Now, that we clarified how the situation looks like in Romania, let’s take a look at a few more cultures from around the world, and see what they believe is to be done right, when a love one dies:
Malagasy people of Madagascar practice Famadihana (turning of the bones), a ceremony which consists in digging the bodies of their ancestors from the family crypts, rewrap them in fresh cloth, than dance with the corpses around the tomb to live music, as a way to remember their dead loved ones. After a short ‘fun’ trip around the village, they bury them again, until next time.
The Benguet blindfold their dead while the Tinguian dress the bodies in their best clothes, and place them next to the main entrance of the house with a lit cigarette in their lips. The Caviteño, bury their dead in a hollowed-out tree trunk and the Apayo, bury their dead under the kitchen.
Or dissection, is a funerary practice in the Chinese provinces of Tibet, Qinghai, and Inner Mongolia. The human corpse is cut into small pieces and placed on a mountaintop, exposed to animals, especially predatory birds, which help dispose the remains. They believed that there is no need to preserve the empty body so they allow nature to use what it can take.
A lamp is placed by the head of the body, rice balls are placed in the coffin, and a necklace and garlands of flowers are placed around the person’s neck, before cremation, as it is believed that this will help their soul to escape quickly from the body. Afterwards, the ashes of the deceased are sprinkled on water of Ganges. If the deceased one is a child or pregnant women, they just throw the body in the water, and let it flow into eternity, as they are pure.
This ancient ritual involved the displaying of coffins on high cliffs, believing that coffins need to be close to the sky so that the dead can be closer to heaven, leaving ghosts and spirits free to roam around the hills and rocks.
The funeral ceremony taking place in the South Pacific Island of Fiji, based on the ancient ritual of Sati, involves killing of the dear ones of the deceased as they should not be left alone in the other world, making the process of death less painful.
Again, these are only a few examples of other rituals which need to be followed in order for the dead one to reach eternity. The question of who got it right is still out there.
What makes us think, as a society united by the phenomena of death, that we are better than other societies and our actions taken after someone’s death will guarantee OUR dead loved one a spot in heaven, while others will be left out? What about the other cultures from all around the world? What if dancing with the death or hanging the coffins on a mountain top is what does the trick, and we’re doing it wrong?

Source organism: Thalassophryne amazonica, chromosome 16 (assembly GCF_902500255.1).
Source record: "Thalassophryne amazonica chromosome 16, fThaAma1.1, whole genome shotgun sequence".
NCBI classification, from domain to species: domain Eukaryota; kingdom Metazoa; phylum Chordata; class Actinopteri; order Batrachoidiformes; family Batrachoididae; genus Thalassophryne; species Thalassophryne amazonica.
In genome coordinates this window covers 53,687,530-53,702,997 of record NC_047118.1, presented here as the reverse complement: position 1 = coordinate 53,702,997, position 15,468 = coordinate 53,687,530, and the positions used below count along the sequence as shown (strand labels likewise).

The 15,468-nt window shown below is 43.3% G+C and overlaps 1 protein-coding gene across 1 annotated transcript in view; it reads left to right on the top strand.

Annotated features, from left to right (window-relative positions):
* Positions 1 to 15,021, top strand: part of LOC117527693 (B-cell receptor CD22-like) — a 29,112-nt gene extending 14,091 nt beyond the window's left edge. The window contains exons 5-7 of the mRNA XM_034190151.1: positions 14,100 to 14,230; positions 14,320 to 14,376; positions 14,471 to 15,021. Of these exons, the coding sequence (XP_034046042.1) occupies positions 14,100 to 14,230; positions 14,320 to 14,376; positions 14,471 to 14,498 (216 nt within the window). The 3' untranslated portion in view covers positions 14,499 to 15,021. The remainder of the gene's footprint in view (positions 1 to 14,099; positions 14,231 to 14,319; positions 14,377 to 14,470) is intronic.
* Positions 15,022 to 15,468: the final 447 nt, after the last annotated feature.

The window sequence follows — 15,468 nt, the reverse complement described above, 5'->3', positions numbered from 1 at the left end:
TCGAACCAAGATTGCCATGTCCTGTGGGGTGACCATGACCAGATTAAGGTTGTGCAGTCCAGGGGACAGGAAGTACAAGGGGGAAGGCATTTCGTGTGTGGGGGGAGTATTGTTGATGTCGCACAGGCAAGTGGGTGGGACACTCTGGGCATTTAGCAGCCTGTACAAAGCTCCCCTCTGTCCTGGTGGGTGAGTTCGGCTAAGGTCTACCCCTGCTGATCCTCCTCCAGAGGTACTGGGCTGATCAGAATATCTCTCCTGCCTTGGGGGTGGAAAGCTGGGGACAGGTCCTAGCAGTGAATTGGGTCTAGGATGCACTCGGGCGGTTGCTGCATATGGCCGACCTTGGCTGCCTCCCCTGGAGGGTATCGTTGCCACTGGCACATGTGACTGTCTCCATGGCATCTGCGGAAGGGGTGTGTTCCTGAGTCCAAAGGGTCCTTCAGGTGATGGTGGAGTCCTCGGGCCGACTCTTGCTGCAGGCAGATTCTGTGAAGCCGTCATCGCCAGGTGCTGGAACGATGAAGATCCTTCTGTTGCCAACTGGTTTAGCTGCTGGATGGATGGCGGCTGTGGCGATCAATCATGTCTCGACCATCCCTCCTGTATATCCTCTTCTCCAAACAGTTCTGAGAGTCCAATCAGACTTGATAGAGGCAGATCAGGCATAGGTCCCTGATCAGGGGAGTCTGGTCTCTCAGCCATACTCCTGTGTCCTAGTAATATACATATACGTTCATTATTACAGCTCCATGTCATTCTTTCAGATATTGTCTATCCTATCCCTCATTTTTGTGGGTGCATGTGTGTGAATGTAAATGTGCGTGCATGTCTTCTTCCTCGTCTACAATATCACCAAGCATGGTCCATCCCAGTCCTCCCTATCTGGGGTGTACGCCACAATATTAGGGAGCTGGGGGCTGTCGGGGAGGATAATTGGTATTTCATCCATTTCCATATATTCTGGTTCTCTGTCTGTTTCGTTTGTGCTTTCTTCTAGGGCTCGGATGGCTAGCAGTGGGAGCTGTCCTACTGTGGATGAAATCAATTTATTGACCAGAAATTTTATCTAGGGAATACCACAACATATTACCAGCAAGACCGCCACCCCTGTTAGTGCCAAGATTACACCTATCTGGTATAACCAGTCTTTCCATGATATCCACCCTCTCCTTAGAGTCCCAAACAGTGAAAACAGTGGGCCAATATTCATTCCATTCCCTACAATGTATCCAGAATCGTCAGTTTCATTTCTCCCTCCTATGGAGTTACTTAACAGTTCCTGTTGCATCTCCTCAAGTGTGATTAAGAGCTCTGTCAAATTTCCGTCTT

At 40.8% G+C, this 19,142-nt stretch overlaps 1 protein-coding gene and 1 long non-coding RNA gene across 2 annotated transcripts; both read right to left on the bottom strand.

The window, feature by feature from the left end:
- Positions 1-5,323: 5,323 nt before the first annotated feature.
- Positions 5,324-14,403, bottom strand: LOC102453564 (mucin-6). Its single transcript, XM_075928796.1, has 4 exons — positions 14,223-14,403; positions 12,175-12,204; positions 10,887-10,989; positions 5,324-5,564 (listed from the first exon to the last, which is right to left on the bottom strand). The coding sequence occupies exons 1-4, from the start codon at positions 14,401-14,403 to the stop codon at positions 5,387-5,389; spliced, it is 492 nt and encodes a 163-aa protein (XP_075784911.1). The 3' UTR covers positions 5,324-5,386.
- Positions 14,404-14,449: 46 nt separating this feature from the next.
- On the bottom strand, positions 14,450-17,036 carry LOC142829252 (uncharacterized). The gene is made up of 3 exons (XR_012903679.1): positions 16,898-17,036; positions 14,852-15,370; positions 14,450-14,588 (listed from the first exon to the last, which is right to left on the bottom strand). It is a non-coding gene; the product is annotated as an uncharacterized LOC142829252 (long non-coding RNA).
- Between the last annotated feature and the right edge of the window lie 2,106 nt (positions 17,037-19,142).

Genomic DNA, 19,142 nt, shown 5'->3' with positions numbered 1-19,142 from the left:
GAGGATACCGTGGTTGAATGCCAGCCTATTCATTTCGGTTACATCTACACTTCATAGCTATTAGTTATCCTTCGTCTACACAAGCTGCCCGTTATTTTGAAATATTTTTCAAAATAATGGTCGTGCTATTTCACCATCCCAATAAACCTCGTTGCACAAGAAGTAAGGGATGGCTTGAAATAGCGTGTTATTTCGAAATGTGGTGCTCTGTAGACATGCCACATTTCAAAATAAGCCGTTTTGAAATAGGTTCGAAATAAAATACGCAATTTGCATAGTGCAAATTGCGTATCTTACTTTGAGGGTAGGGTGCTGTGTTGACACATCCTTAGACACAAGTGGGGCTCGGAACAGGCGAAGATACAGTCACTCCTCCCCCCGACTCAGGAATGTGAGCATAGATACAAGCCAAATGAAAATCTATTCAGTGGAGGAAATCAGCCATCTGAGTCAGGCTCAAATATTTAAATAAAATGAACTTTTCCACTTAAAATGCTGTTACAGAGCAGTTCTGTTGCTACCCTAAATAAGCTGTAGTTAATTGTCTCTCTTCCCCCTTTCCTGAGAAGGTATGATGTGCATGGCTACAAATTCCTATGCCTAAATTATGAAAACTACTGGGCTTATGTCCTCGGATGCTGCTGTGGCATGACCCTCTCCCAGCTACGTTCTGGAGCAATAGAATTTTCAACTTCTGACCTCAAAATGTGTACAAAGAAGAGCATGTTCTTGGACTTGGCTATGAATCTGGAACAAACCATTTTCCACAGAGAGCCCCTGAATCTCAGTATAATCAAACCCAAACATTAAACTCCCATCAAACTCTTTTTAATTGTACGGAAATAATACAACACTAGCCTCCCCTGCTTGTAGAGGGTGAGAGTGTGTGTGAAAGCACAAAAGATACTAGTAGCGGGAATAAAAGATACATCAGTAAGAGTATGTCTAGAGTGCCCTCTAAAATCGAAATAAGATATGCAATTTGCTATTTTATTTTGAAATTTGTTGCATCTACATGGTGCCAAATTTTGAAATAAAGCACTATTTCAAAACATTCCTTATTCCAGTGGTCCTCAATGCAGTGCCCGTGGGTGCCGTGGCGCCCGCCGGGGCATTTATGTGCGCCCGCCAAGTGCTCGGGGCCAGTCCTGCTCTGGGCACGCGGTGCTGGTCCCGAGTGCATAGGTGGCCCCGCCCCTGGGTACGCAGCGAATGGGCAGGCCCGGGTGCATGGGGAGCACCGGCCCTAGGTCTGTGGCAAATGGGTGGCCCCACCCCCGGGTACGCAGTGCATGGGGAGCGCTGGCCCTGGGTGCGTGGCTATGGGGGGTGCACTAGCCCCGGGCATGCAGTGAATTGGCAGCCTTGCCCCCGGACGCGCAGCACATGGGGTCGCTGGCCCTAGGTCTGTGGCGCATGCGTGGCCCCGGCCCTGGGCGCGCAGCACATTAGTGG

The priests love to make us believe their way is the way. If you don’t pass the ‘church inspection’ on the way to heaven, you can’t get there (and yes, you only have to pay your way out of the land of the living). And we pay … And we do what we’re being told. In the end, the church is the most booming business in Romania. In a society where the elderly hold on with their teeth to religion, in order to get to eternity, how can it not be a good business? Tax on pain is quite high, and if people are trained to follow blindly what they say, why not?
Personally, I believe the rituals have little to no influence at all on the journey to eternity. We don’t do them for the one who passed away, but for the people left behind by the deceased. We do them all for ourselves, in order to bring peace to our hearts and fill the empty space left by the death of someone we love.
For the deceased, it makes no difference if you give them food and clothes, dance with them, or feed them to the birds, while they are not with us anymore. It seems like we are holding on to their death, by buying things as they would still be alive, in order to keep their presence in our lives. But what we miss seeing is that no ceremony will ever bring them back, and no ritual will matter, if the generosity and love wasn’t shown when our relative/friend was still alive.
A person we love will always be with us, in our hearts and minds, no further ceremonies needed. We don’t simply forget someone who was an important part of our lives; we just continue our lives, and take them with us everywhere, in our memories and hearts.